The Houston Intersex Society aims to empower and enrich the lives of intersex people while working to end shame and discrimination through education, outreach, and support.

The Houston Intersex Society was formed on June 27, 2012. Both co-founders knew each other as teenagers in an LGBT youth group but because of shame, stigma, and secrecy neither one was open about their intersex status. They reconnected as adults at a local community center and upon learning that they both felt the same isolation while sitting next to each other every Friday night for years as teenagers, they decided to create an organization that very day. They created the organization with the intention to be visible to other intersex people, to advocate for those intersex individuals unable to advocate for themselves, to influence legislation to protect intersex bodies, and to educate medical providers so they can provide adequate care to intersex people.

The Houston Intersex Society aims to empower and enrich the lives of intersex people while working to end shame and discrimination through education, outreach, and support.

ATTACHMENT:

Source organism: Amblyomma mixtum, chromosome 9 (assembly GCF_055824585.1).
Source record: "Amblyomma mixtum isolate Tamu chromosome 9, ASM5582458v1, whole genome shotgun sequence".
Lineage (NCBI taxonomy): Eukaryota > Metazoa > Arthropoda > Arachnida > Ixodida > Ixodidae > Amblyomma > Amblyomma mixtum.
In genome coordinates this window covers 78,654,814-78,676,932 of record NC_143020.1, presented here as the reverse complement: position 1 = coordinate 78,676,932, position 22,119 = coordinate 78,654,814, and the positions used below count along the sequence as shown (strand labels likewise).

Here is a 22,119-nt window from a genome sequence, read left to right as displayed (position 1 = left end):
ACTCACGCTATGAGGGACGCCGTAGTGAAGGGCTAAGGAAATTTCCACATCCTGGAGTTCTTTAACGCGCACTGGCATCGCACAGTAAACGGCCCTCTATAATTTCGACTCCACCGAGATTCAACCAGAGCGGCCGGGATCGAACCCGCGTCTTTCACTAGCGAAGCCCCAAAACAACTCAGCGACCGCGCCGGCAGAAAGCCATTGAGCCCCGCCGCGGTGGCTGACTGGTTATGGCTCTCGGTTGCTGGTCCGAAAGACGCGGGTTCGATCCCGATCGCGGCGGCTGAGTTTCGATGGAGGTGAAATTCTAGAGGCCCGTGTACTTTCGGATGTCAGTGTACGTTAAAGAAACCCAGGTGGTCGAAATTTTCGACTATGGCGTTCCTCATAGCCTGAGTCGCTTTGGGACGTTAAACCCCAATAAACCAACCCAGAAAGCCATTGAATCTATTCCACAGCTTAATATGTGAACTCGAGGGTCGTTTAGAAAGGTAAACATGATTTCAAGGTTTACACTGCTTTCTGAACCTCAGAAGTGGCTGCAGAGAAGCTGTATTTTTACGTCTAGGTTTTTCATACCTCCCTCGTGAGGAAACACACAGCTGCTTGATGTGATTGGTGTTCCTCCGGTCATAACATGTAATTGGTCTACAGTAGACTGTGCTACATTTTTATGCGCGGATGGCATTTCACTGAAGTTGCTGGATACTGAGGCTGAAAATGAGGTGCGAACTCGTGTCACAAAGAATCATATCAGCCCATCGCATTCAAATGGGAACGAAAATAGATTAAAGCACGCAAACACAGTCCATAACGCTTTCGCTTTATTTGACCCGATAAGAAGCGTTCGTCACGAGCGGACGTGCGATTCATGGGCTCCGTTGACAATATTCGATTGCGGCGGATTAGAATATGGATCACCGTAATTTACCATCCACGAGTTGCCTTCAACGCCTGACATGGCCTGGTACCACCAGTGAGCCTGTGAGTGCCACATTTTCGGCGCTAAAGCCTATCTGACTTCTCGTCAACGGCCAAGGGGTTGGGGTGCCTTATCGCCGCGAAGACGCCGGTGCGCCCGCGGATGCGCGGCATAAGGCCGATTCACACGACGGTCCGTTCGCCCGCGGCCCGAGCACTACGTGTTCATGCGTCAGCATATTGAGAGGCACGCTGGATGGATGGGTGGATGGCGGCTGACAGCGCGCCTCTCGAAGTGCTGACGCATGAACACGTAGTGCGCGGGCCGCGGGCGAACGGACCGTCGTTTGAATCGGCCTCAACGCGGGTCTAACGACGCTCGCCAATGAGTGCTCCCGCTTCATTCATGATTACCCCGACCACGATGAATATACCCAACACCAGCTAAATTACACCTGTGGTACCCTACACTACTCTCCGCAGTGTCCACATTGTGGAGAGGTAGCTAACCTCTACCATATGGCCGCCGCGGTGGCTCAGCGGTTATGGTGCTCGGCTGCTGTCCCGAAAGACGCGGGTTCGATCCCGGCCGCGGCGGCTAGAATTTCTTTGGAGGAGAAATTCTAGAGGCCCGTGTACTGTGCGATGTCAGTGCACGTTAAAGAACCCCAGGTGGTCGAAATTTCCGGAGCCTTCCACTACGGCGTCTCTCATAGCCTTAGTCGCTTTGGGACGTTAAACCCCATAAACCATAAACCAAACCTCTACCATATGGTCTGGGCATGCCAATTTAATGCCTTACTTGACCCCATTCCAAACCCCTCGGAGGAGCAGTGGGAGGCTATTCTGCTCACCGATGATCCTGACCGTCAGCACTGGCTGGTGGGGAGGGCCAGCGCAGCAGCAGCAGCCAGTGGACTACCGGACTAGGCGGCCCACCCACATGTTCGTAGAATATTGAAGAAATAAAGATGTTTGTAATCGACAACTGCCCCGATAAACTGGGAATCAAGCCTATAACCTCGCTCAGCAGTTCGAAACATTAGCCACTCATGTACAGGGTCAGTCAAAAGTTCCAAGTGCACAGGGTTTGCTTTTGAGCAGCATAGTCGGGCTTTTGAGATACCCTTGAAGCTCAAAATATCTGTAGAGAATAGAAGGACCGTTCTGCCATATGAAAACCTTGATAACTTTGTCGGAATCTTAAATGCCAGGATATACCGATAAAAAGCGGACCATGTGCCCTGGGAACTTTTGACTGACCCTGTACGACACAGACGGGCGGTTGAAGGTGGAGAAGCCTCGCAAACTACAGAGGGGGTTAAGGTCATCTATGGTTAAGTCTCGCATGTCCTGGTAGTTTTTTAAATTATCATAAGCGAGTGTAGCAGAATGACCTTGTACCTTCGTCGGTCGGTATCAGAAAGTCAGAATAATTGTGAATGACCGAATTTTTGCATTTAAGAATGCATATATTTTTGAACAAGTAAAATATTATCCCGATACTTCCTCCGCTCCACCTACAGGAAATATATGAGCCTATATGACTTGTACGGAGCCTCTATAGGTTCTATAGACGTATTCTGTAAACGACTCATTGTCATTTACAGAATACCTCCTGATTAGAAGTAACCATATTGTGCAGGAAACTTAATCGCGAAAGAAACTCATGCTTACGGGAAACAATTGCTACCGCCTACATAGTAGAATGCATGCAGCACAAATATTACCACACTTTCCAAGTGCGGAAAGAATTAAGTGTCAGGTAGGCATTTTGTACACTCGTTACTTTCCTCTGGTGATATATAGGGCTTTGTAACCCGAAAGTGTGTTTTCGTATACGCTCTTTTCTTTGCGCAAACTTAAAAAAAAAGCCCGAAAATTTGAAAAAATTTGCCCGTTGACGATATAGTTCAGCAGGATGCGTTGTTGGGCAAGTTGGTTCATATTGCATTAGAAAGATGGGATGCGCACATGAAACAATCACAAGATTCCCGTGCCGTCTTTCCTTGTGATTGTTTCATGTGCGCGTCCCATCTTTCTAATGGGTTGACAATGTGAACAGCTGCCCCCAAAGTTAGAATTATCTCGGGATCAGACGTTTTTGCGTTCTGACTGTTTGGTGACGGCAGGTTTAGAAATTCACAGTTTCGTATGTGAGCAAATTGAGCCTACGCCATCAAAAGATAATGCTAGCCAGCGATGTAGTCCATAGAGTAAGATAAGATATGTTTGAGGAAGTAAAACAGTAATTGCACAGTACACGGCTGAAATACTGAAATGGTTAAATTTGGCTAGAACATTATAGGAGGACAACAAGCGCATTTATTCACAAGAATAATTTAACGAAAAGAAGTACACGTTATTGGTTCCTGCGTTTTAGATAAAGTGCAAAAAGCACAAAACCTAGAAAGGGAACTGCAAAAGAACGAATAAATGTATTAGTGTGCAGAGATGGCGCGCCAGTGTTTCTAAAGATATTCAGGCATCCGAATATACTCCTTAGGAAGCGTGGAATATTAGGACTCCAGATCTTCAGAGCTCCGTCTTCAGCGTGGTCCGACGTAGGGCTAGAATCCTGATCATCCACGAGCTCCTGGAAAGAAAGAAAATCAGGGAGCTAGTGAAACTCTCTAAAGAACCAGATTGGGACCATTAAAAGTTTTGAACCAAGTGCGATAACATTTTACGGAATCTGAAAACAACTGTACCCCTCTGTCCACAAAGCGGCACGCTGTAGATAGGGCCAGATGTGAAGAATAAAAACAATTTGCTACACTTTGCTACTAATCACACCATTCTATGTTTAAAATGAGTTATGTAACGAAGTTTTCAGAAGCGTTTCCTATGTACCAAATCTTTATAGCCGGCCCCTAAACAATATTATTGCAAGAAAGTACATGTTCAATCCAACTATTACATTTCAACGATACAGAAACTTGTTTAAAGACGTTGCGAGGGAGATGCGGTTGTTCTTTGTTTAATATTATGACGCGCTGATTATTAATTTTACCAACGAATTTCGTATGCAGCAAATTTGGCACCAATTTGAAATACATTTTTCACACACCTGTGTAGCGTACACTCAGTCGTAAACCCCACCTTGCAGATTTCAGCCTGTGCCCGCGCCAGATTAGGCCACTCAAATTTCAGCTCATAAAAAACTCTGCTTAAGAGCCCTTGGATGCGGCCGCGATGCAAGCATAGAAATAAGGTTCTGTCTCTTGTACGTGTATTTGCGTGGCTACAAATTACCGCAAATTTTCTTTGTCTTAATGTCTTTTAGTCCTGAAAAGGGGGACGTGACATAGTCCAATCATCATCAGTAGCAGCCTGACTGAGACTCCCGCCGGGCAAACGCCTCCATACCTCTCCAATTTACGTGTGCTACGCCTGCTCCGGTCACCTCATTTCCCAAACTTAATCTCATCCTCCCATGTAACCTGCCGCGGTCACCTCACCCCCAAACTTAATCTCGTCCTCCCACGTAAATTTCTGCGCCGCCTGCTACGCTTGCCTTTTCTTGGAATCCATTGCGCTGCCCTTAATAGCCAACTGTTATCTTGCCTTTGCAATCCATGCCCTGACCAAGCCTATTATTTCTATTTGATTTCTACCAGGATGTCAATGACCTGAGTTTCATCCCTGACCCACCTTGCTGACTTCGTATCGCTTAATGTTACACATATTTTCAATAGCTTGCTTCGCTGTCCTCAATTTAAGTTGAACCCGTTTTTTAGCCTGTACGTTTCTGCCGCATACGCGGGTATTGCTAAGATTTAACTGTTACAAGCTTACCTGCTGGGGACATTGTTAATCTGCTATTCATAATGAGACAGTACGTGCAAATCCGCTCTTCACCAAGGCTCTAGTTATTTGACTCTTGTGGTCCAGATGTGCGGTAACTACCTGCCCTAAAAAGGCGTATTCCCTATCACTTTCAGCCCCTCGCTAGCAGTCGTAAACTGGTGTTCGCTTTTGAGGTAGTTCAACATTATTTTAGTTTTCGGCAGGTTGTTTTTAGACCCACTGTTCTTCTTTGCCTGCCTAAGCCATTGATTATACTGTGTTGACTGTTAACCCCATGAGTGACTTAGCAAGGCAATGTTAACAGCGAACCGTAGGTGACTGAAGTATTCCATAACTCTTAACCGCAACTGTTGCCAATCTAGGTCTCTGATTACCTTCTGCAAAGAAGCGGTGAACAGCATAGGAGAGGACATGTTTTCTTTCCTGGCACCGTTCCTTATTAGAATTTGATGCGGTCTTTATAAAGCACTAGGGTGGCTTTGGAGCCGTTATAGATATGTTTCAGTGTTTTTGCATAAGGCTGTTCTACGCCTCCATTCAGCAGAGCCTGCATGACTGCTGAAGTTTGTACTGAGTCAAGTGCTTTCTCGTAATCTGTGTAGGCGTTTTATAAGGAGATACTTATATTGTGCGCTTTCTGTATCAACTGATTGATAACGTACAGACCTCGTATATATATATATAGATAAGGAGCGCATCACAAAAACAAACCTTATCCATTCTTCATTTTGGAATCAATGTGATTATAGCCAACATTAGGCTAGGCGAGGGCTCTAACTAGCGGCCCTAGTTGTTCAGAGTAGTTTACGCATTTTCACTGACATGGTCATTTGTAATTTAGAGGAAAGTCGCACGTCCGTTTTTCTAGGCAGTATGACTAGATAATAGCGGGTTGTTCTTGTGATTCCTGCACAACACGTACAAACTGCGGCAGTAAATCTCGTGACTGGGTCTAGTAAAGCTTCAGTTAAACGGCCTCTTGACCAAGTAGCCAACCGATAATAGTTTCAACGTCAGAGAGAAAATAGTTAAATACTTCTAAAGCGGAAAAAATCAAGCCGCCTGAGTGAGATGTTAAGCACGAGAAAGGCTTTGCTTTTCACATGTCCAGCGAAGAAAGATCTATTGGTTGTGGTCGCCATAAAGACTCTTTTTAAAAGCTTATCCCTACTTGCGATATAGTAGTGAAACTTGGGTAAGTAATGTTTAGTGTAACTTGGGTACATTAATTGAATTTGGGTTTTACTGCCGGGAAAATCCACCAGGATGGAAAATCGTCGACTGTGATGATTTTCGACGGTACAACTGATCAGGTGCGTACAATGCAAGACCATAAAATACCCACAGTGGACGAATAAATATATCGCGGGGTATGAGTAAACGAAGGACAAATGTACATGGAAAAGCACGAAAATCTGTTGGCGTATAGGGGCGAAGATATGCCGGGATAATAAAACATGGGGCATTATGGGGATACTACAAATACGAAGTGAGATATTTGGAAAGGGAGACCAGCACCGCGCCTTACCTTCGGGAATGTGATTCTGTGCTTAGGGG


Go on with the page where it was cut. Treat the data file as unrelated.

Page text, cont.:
Srishti Madurai LGBTQIA+ Student Volunteer Collective (Srishti Madurai Educational Trust)

The mission of Srishti is to create a space for gender-/ sex minorities and to provide guidance and support for these people and their families.

Srishti Madurai is a space which explores the interrelations of nature, human and society via the conscious or unconscious sediments of the members who constitute Srishti Madurai in a parallel, interdisciplinary, multiple and universal approaches. Srishti Madurai was established on 2nd September 2011 by Gopi Shankar in Madurai as The first Intersex, Genderqueer & LGBTQA+ student volunteer group designed to target specifically to the problems of queer people in non-metro cities of Tamil Nadu. Apart from creating awareness, Srishti also started to educate both the community and the public about Gender Politics and issues regarding Sex, Gender & Sexuality. It is one of the inclusive groups of its kind which has involved academicians, Independent scholars, Human rights activist, Environmentalists, Animal rights activists and genderqueer activists to protect the human rights of LGBTQIA+ people. Srishti Madurai urged Indian parliament to include intersex people in a bill protecting trans rights. Gopi Shankar also launched an official complaint to National Human Rights Commission of India to ban the forced sex-selective surgeries on intersex infants, also to ensure their fundamental constitutional rights in India for which the NHRC issued directions to the Secretary Union Health Ministry Government of India to respond Srishti Madurai within 8 weeks. Image credit: Srishti Madurai Archives